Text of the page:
Driving in a foreign country for the first time can be a daunting prospect for even the most experienced driver. But if you are planning to learn to drive while studying at a university abroad, not only will you have to get to grips with learning how to drive a car, you will also have to learn how to negotiate driving on a different side of the road and get to know the locals’ driving habits. From the way you use your lights to speed limits, not all countries have the same road laws. Even driving tests can be very different, from the paperwork you need to what’s involved in the actual test.
Know The Driving Laws And Speed Limits
Driving laws differ from country to country, so you will need to know which side of the road you will have to drive on, speed limits, any essential documents you need to have with you in the car and any other crucial regulations. For instance, in some European countries, drivers must keep their car’s headlights on all the time. Meanwhile, elsewhere, drivers are required to keep breathalysers and high-vis jackets in their vehicle. Some countries also have very few rules which can lead to chaotic traffic and more dangers on the roads, which you will need to be prepared for especially as a learner driver.
Vehicles For Learner Drivers
Learning to drive a car is an exciting but also nerve-wracking experience. Choosing a car to learn and practice to drive in can be a complex task, especially when you are in another country and on a limited budget. Depending on which country you are studying in, who is teaching you to drive and whether you will be using their car or your own to learn in you need a car that is reliable with high dependability ratings. You may find a small, automatic vehicle more suitable to learn in while you are abroad. You can then look to take your manual test when you get back home.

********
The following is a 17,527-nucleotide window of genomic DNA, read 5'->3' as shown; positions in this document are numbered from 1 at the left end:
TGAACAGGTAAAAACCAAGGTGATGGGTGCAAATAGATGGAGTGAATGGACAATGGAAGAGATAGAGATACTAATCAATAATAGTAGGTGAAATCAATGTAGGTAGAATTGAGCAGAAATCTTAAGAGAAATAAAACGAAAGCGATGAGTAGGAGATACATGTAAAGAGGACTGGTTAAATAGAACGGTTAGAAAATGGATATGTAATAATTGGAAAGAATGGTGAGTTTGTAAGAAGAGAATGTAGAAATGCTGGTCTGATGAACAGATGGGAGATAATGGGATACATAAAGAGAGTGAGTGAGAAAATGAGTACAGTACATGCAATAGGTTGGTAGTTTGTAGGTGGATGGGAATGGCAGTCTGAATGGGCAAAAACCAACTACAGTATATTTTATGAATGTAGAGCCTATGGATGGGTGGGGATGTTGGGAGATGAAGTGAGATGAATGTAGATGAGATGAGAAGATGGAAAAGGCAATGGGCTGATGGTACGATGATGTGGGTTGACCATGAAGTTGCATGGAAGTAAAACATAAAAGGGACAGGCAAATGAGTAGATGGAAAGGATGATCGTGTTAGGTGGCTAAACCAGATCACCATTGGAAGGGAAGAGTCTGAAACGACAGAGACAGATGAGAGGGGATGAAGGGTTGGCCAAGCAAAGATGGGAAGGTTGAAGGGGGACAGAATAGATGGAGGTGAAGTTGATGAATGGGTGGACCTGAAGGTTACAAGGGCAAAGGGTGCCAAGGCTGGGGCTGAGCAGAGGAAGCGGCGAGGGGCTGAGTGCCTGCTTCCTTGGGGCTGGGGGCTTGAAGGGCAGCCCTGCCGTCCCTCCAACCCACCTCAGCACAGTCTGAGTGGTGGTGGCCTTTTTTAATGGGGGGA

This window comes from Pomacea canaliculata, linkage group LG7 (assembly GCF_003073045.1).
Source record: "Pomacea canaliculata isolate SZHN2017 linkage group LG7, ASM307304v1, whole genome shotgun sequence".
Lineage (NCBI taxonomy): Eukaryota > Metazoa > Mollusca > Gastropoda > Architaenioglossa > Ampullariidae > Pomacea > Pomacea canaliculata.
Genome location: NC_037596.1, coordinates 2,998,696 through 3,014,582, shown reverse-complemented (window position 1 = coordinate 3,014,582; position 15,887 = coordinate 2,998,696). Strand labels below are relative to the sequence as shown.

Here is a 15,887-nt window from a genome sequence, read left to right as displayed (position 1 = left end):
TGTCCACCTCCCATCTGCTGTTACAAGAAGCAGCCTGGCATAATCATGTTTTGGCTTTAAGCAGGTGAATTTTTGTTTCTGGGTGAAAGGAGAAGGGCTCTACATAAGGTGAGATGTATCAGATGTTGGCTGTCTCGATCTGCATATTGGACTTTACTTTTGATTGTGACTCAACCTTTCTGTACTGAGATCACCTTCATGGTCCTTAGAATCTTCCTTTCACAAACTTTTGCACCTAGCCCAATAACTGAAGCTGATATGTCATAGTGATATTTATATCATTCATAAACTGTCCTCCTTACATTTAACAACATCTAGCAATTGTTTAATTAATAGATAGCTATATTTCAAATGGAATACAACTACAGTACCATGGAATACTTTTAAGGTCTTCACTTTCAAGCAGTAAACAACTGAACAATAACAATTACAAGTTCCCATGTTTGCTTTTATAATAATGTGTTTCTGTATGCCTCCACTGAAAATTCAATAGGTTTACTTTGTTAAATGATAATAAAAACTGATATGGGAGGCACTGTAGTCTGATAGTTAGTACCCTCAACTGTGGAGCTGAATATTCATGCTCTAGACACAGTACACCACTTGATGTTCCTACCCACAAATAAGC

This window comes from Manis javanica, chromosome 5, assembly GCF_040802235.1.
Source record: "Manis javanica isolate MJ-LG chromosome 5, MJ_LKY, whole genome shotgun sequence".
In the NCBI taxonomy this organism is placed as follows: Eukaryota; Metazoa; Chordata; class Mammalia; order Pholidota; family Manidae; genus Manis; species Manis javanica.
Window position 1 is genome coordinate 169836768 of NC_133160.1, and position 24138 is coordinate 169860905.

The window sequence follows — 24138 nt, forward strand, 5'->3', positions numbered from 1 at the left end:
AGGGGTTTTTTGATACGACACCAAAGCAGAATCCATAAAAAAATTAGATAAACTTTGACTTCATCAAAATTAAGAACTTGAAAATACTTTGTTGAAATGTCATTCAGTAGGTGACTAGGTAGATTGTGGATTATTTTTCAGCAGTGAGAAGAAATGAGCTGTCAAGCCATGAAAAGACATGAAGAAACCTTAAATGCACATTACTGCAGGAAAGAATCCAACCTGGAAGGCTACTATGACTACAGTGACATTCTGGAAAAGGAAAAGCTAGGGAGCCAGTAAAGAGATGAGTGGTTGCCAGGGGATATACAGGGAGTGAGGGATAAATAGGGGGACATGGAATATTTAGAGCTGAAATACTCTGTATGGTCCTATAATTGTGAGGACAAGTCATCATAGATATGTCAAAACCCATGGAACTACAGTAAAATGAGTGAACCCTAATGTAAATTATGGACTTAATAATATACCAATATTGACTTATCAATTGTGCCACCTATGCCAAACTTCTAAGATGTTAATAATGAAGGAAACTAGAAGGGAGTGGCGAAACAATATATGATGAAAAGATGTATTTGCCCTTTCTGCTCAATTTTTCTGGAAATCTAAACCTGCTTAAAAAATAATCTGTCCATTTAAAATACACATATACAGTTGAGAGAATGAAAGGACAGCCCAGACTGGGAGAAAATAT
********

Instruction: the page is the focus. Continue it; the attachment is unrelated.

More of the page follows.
Requirements To Learn To Drive
The law around learning to drive varies widely around the world and will likely be very different to what happens in India. For instance, in the U.S. driving laws vary from state to state. In some states, 14-year olds can get a provisional license while elsewhere you have to be at least 21. All provisional drivers must complete a six-month programme before getting behind the road with someone over the age of 21 alongside. If you are studying in the UK then you can start learning to drive at 17. You must display L plates on the car and be in the company of a licensed driver aged 21 or over. You will also need appropriate car insurance.
Driving Test Requirements
Perhaps not surprisingly, what happens during a driving test also varies from country to country. In Japan for instance, learners must keep to a speed of 30 kph or lower. If they are spotted not checking for oncoming traffic, stop at a traffic light or touch the kerb then that’s an instant fail. Sitting your driving test in South Africa is divided into two parts – yard and road test. The road test requires learners to inspect the vehicle for leaks and use the handbrake each time they come to a stop.
With a driving license comes a great sense of freedom and independence. For a student studying abroad, it will give you the chance to properly explore the country you are visiting. But to get you on the right road you must do plenty of research about the country where you will be studying, their specific road laws and what will be required of you as a learner driver to not just help you pass your test but keep you safe on the road.